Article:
By Katina Caraganis
TOWNSEND -- On Thursday, longtime Townsend resident Gary Evans was remembered by his family and friends as someone who would go out of his way to help someone in need.
Gary Evans, 73, and his son, Matthew, went hiking on Mount Watatic in Ashburnham Wednesday, a tradition they've done for many years. The pair left for the hike at different times, and the elder Evans never made it to the summit.
Gary Evans, owner of Evans on the Common, a clothing and gift store and a local institution, was found unresponsive by his son on the mountain after he failed to make it to their meeting spot at the summit. Matthew Evans said his father opted to begin his hike earlier, and instead of going up the same way, Matthew Evans said he ran up a more challenging route.
The elder Evans made it up about three-quarters of the mountain before collapsing near an overlook, according to first-responders on scene. He died of an apparent heart attack
Matthew Evans immediately began CPR after calling for help. The rescue was a difficult one for Ashburnham first-responders. They had assistance from the Ashby Fire Department, which has an all-terrain vehicle that was used for hauling equipment and carrying Evans.
The terrain was steep, with an incline estimated at a 20 percent to 25 percent grade, which forced rescuers to put Evans on a sled. Seven workers carried him to the other side of the mountain, which is not as steep.
The steep part of the mountain required some hikers to walk ahead about 30 feet to tie a rope to a tree so rescuers could pull themselves and the sled up the hill.
"He seemed OK before he started. He has sleep apnea and has a mask, which has been helping, but he doesn't always wear it," Matthew Evans said. "He said he had a cold and had spent most of Saturday sleeping but other than that, he seemed perfectly fine."
He had three children, two sons and a daughter, but Matthew Evans is the only one of the three still heavily involved with the business.
"He was full of life. He loved talking to people, especially customers that would come into the store. He loved experiencing new things," Evans said. "He was just a super nice guy. He was willing to help anyone at any time."
He grew up in Iowa, and his son said his mother still had much of what he called Midwestern charm that he brought into the business.
Gary Evans opened his shoe and apparel store in Townsend 33 years ago, operating in one location before moving Evans on the Common to its current location at Townsend Common.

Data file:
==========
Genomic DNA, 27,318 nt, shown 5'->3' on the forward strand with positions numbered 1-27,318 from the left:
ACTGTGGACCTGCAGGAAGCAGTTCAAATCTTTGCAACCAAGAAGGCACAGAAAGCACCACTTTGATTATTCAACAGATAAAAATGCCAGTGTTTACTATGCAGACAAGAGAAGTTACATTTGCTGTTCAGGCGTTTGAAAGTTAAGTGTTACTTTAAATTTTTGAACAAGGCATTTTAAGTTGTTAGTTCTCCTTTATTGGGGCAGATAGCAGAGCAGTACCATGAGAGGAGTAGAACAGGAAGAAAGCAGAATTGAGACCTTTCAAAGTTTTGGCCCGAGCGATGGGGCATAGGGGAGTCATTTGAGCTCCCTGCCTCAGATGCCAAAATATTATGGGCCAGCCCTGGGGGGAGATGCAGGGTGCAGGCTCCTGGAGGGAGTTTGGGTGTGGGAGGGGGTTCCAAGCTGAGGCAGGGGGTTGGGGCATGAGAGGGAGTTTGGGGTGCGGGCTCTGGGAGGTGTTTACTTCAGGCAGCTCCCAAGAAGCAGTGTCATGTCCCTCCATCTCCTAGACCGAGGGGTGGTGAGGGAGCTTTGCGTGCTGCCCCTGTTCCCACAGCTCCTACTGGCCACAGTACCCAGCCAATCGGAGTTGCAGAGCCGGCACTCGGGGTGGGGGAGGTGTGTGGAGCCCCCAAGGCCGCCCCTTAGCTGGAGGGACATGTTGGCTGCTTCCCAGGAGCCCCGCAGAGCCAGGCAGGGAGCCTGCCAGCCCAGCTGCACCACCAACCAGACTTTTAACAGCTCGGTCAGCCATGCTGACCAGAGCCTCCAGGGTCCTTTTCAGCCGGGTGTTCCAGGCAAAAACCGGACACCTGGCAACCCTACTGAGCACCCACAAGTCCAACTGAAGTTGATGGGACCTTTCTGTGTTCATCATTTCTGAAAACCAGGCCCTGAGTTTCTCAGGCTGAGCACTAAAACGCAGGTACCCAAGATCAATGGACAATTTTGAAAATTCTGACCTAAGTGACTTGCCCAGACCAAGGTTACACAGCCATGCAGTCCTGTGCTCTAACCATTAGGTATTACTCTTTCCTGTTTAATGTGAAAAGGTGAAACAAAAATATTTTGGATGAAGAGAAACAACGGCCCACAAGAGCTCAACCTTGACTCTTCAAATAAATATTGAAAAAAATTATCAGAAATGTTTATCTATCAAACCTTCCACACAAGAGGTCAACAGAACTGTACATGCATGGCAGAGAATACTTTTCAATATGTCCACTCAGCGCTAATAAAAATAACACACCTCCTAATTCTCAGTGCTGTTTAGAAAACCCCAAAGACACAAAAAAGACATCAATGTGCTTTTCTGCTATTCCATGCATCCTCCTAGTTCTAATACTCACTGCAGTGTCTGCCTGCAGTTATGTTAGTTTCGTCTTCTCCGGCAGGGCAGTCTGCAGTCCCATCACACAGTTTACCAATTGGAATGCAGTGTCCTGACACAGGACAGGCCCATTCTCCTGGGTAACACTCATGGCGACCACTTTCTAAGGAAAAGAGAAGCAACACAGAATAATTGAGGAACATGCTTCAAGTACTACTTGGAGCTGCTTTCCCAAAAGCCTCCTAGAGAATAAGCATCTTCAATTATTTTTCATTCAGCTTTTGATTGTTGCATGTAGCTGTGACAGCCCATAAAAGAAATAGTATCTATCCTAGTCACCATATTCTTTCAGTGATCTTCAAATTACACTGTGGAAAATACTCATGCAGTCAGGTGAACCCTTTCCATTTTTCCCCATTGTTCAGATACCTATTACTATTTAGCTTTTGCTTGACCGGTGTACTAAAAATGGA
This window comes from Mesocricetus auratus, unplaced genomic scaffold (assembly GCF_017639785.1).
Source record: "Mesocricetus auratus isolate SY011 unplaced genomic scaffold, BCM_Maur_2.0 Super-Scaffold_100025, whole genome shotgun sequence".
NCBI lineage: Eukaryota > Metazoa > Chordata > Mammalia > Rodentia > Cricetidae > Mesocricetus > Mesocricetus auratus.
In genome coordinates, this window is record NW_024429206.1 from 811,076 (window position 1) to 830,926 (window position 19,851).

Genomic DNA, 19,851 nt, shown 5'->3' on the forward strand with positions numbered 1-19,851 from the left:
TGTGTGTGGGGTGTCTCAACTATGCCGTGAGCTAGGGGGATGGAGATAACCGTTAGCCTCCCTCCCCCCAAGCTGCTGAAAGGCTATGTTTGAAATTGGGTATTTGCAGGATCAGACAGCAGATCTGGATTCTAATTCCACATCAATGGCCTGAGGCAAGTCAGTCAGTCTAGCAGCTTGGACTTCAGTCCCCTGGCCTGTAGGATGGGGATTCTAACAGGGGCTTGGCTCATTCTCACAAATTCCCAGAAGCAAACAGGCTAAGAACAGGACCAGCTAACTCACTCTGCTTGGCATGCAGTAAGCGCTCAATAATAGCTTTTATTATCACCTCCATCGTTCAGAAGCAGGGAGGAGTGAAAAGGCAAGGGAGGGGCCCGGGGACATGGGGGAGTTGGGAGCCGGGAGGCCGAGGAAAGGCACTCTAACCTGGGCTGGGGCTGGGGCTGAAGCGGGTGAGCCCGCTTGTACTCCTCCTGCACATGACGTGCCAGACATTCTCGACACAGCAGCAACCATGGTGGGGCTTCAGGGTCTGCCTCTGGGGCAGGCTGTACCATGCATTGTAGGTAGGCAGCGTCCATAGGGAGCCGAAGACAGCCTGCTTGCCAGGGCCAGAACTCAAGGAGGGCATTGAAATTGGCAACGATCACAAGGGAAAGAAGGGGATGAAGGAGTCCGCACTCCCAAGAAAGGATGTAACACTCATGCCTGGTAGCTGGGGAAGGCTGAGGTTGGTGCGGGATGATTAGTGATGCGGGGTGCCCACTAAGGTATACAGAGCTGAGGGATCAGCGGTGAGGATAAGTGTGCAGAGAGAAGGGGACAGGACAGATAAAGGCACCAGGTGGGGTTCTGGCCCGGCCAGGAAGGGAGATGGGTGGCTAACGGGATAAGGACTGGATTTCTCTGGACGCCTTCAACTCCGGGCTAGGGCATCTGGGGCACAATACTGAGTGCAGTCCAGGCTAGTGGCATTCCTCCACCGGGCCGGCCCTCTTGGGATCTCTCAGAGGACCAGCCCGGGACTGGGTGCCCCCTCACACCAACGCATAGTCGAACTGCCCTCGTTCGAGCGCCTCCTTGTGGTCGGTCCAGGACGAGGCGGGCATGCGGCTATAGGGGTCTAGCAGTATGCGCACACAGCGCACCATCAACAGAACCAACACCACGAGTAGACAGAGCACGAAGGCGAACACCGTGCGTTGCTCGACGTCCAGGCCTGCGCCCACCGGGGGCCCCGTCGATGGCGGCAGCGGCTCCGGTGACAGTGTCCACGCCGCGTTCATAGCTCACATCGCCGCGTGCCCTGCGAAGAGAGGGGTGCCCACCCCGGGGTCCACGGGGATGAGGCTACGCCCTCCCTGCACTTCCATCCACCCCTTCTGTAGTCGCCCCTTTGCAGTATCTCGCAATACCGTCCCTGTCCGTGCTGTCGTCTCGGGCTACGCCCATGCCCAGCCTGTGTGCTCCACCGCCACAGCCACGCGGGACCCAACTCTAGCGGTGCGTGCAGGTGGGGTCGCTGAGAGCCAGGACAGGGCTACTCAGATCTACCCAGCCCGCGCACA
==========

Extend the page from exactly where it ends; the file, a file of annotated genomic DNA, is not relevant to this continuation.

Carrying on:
"He loved the character of this building and he loved the history. This was the first school building in town," Matthew Evans said. "So many people thought he was crazy to open a store in the middle of nowhere, but this is what he wanted."
Selectman Colin McNabb, whose family owns McNabb's Pharmacy on Main Street, was saddened by the news.
"To be quite honest, I was very shocked because I talked to Gary not a week ago and he was telling me his plans to climb the mountain on Christmas Day and New Year's," he said.
"He (Gary) is more the age of my father and they've been close for years. Being in a family business, you can't help but get to know the other businessmen in town," McNabb said. "Gary was quite a character. He was very kind, just very good to his employees."
McNabb dubbed him the "local adventurer" because Evans enjoyed skydiving and other high-energy activities.
"I have heard from quite a few other people in town. It's more people are just getting over the shock. I know people are waiting to hear about any memorial services," he said. "Gary was very much a prominent figure in town and he will be missed."
Town Administrator Andy Sheehan said he did not know Evans personally, but said the store has a strong reputation.
"It's certainly become an institution around here," Sheehan said. "Certainly the store is well known and is really an anchor on the common and in the downtown area."
The only state in the country Gary Evans had never visited was Alaska, and he was planning a fishing trip there for himself and his two sons. Matthew Evans wasn't sure Thursday whether he and his brother would still go.
"He loved people. We've had more than what I ever expected in terms out outpouring of support from being in this community. It's a testament to the people in this town," he said. "His life was this store. I'm going to try and do whatever it takes to keep that going."
Follow Katina Caraganis on Tout and Twitter @kcaraganis.